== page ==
- Country of Origin – Costa Rica
- Regions – Cartaga Province, Tres Rios, Costa Rica
- Best Known Growers – La Isabella Estate
- Altitude – 1,200 to 1,650 meters
- Harvest – October to March
- Milling Process – washed, naturally fermented, sun-dried
- Aroma – intense, bright and fresh
- Flavor – sweet, bright and clean with hints of citrusy lime
- Body – medium body, mild
- Acidity – lively and bright but not overpowering, medium-high
About the Costa Rican Coffee Bean
Costa Rica coffee beans are of the Arabica variety and are grown all over the country. The largest and most well-known coffee growing regions are Tarrazu and Monte Crisol, but there are many smaller regions dotted around this highly fertile, mountainous country. Our recommended Costa Rican coffee is from a particular estate in the Tres Rios coffee growing region.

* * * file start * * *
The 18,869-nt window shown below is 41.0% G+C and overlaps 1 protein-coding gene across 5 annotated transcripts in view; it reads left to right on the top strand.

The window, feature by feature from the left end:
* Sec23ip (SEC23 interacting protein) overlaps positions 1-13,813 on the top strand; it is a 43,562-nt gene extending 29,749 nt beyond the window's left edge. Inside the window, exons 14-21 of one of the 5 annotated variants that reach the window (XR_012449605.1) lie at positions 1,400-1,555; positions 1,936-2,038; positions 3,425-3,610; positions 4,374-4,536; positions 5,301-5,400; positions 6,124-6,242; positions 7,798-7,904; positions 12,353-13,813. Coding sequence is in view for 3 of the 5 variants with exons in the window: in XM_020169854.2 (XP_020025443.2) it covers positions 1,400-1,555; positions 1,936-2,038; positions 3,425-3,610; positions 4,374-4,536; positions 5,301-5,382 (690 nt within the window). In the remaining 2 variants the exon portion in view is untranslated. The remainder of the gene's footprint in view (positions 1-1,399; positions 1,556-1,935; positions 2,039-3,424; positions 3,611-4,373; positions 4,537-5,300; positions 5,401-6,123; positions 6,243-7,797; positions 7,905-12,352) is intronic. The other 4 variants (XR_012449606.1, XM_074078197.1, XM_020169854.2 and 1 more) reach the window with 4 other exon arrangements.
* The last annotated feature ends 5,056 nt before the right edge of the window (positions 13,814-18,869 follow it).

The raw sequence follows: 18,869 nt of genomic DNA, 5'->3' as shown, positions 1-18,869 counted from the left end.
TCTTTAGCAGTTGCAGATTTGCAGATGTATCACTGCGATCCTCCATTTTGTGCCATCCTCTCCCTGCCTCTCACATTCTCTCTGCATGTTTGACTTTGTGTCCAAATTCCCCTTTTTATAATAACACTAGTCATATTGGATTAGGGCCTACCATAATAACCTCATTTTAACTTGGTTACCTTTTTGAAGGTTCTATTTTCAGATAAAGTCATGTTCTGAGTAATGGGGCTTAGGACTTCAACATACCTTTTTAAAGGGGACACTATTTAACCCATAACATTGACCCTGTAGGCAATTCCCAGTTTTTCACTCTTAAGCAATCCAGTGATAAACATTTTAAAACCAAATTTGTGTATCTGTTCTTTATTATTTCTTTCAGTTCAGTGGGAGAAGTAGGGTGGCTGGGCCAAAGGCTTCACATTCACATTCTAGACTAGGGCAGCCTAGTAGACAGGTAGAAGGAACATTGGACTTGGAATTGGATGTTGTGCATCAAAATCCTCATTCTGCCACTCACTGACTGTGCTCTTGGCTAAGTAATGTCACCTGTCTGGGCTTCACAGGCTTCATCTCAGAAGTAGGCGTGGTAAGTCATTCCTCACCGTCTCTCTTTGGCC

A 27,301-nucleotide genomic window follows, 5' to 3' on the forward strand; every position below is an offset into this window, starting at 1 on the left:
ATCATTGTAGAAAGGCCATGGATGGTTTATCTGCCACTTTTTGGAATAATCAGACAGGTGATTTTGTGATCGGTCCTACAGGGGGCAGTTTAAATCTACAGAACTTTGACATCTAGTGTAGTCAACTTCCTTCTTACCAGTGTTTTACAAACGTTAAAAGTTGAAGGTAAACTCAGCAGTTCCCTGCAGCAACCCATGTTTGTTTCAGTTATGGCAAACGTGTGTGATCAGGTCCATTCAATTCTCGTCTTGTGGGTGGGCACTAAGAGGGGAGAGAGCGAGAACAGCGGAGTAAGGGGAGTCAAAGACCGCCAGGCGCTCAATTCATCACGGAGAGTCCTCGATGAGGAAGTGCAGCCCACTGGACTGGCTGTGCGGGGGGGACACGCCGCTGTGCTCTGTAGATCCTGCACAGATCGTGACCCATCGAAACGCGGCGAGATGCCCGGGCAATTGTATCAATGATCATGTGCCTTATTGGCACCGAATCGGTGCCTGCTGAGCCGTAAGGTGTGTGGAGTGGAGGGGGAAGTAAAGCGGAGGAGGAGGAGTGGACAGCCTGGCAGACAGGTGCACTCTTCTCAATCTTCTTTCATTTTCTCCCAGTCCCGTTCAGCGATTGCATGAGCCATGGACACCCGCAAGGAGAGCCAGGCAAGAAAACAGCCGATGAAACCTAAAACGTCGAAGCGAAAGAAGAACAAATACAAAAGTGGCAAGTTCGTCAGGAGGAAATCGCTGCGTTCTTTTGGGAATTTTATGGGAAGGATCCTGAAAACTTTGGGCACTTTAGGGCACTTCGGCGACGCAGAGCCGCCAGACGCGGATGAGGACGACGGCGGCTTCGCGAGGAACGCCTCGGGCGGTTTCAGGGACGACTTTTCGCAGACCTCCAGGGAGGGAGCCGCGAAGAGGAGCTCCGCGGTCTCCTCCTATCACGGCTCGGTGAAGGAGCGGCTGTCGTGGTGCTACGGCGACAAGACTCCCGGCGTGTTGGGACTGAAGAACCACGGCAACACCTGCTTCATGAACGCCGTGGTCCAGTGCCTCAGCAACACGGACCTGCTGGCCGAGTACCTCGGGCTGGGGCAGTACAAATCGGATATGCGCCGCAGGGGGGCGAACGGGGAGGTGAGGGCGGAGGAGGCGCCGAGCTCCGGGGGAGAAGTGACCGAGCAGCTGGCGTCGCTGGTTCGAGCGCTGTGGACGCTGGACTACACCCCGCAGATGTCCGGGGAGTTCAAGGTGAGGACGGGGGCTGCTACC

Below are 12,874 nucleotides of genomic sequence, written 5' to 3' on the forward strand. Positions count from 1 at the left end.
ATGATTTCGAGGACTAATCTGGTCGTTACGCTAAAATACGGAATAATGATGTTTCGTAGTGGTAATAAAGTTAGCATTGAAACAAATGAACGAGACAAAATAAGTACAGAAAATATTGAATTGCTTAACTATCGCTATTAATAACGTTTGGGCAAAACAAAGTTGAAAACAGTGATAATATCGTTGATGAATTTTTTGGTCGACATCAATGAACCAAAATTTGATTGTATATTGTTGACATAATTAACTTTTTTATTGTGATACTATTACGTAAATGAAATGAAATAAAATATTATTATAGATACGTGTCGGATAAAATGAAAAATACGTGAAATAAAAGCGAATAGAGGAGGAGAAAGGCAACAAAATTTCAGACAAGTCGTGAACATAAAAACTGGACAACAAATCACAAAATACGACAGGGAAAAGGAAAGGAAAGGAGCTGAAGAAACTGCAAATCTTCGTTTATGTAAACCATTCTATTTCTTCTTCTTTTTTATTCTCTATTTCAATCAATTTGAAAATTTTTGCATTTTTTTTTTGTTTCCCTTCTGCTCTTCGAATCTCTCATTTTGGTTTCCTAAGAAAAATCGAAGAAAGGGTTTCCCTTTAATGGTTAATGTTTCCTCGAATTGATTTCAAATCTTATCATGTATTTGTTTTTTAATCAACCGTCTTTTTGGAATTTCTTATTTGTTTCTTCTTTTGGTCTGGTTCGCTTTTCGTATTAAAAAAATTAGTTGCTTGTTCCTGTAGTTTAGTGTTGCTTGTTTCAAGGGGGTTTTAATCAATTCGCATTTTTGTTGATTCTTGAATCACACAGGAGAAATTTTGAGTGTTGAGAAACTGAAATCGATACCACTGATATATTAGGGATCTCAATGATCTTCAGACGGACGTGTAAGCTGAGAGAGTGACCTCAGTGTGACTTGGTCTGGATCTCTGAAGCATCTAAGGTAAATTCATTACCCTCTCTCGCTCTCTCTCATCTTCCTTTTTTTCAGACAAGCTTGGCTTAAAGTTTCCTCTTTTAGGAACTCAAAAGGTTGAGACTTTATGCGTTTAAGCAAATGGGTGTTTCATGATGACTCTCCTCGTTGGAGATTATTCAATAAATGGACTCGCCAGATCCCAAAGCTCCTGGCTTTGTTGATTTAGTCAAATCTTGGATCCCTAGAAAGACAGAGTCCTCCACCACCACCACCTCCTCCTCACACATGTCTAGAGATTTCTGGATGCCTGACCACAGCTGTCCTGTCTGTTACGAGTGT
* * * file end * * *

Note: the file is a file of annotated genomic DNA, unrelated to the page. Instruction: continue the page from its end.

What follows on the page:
Arabica plants were first introduced by the Spanish in the late 18th century, and although coffee is not a native plant of Costa Rica, it fast became there largest and only export for several decades. Coffee remains an integral part of Costa Rica’s economy.
Coffee was first introduced to Tres Rios in the 1820s, following its success in the Central Valley of Costa Rica. What really makes the coffee from this region stand out is its bright and sweet flavor with a citrus edge. If you’re a fan of the citrus notes in Tanzania beans, you should try Costa Rican peaberry coffee for its lime-like citrus flavors.
Medium roasts are best for this coffee bean to maintain that bright acidity without knocking out the sweet and fruity notes. Many Costa Rican coffee growers send their green beans straight off the USA for the milling process or send them to native processing plants before they’re shipped and roasted in the USA.